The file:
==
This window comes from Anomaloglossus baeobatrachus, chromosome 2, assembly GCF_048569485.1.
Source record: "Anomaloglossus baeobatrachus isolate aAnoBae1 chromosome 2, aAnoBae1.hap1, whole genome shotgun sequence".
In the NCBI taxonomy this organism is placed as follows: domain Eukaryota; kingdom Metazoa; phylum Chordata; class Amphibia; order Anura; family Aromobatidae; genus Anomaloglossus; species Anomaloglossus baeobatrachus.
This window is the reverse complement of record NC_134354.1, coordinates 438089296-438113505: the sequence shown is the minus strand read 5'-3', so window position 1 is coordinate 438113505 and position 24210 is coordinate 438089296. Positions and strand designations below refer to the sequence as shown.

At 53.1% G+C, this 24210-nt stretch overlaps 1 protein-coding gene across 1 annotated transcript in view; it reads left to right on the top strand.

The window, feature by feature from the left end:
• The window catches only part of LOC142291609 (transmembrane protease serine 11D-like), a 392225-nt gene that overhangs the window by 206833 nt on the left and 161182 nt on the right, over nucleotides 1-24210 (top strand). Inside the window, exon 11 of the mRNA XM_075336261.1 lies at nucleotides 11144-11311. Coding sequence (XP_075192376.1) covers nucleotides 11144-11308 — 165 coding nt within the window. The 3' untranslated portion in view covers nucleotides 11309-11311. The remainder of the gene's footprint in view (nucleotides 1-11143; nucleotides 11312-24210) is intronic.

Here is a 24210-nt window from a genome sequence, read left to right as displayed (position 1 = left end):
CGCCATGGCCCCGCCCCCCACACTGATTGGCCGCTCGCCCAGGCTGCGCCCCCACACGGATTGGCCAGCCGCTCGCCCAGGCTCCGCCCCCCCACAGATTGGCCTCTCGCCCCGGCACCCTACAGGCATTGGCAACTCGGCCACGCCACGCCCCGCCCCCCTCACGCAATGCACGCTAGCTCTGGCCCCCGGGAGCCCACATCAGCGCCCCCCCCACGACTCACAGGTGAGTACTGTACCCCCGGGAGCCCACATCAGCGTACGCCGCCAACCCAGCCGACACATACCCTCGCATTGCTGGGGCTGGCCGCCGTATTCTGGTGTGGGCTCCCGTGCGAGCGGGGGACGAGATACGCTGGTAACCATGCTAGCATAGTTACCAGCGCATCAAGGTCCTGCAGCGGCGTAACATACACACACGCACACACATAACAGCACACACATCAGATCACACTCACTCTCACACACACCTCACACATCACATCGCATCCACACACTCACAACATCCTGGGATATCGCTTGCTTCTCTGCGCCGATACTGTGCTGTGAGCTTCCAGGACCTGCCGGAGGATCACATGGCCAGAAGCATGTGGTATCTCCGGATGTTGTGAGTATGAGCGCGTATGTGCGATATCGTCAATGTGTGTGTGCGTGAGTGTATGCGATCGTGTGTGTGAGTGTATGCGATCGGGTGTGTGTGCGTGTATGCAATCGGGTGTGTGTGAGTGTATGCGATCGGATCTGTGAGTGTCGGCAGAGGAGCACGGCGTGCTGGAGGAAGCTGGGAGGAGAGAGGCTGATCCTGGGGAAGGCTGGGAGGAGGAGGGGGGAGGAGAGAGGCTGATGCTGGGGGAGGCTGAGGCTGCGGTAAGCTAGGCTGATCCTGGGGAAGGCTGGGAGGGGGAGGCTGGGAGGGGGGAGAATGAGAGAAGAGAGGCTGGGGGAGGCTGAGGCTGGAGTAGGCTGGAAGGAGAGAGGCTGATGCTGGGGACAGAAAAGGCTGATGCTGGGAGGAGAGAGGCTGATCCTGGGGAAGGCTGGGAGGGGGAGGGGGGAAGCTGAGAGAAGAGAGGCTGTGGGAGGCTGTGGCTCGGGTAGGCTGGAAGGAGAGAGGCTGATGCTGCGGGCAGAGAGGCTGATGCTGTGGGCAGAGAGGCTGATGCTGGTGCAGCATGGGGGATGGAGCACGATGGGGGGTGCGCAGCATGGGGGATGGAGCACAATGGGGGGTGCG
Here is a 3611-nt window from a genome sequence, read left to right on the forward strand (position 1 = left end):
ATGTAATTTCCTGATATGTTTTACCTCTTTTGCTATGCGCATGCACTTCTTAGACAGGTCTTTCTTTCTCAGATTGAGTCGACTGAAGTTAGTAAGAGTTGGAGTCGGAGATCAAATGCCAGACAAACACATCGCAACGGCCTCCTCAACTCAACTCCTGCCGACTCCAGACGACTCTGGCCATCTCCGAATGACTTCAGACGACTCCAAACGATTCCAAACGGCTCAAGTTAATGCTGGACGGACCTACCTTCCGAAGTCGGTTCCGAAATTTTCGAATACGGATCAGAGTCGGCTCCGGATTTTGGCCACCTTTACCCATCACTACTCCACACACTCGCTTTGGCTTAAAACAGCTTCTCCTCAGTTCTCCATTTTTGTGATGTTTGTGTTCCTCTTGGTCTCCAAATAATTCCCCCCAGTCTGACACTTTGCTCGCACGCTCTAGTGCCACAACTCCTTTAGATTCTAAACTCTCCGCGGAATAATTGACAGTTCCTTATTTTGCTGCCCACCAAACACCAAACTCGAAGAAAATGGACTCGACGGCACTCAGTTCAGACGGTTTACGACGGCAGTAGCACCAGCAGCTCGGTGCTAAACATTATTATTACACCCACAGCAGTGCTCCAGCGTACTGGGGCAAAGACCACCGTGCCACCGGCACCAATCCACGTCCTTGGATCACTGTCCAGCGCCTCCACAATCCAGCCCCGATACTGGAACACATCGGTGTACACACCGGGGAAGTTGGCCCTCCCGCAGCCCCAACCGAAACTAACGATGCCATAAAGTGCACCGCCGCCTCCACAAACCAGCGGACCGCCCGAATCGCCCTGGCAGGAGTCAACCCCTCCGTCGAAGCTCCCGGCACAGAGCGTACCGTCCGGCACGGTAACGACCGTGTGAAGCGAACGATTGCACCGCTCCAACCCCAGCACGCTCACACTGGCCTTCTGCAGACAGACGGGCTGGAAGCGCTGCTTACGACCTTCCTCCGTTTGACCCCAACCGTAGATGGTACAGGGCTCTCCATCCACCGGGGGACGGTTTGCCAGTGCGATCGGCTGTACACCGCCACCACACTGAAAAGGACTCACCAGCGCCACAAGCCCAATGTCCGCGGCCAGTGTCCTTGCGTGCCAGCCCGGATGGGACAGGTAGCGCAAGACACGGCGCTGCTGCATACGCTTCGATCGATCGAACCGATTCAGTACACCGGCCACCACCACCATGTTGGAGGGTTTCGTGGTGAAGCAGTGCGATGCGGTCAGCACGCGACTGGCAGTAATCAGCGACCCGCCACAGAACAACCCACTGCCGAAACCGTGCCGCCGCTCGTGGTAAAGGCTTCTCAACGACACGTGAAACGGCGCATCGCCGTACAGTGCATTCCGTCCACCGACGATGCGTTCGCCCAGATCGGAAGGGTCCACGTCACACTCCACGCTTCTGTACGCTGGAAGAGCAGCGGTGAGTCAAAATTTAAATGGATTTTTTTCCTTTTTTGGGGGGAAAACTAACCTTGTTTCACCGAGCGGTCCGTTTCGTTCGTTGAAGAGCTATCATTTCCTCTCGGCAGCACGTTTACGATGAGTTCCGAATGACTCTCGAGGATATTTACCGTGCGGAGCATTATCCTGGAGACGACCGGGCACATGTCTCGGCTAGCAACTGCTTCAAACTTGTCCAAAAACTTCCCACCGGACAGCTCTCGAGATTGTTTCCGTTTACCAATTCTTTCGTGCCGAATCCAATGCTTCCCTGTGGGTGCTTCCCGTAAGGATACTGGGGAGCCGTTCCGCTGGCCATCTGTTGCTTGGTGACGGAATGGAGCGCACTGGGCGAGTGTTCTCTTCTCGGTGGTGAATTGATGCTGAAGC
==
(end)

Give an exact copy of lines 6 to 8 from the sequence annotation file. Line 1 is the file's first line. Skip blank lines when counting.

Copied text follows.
The window, feature by feature from the left end:
• The window catches only part of LOC142291609 (transmembrane protease serine 11D-like), a 392225-nt gene that overhangs the window by 206833 nt on the left and 161182 nt on the right, over nucleotides 1-24210 (top strand). Inside the window, exon 11 of the mRNA XM_075336261.1 lies at nucleotides 11144-11311. Coding sequence (XP_075192376.1) covers nucleotides 11144-11308 — 165 coding nt within the window. The 3' untranslated portion in view covers nucleotides 11309-11311. The remainder of the gene's footprint in view (nucleotides 1-11143; nucleotides 11312-24210) is intronic.

Here is a 24210-nt window from a genome sequence, read left to right as displayed (position 1 = left end):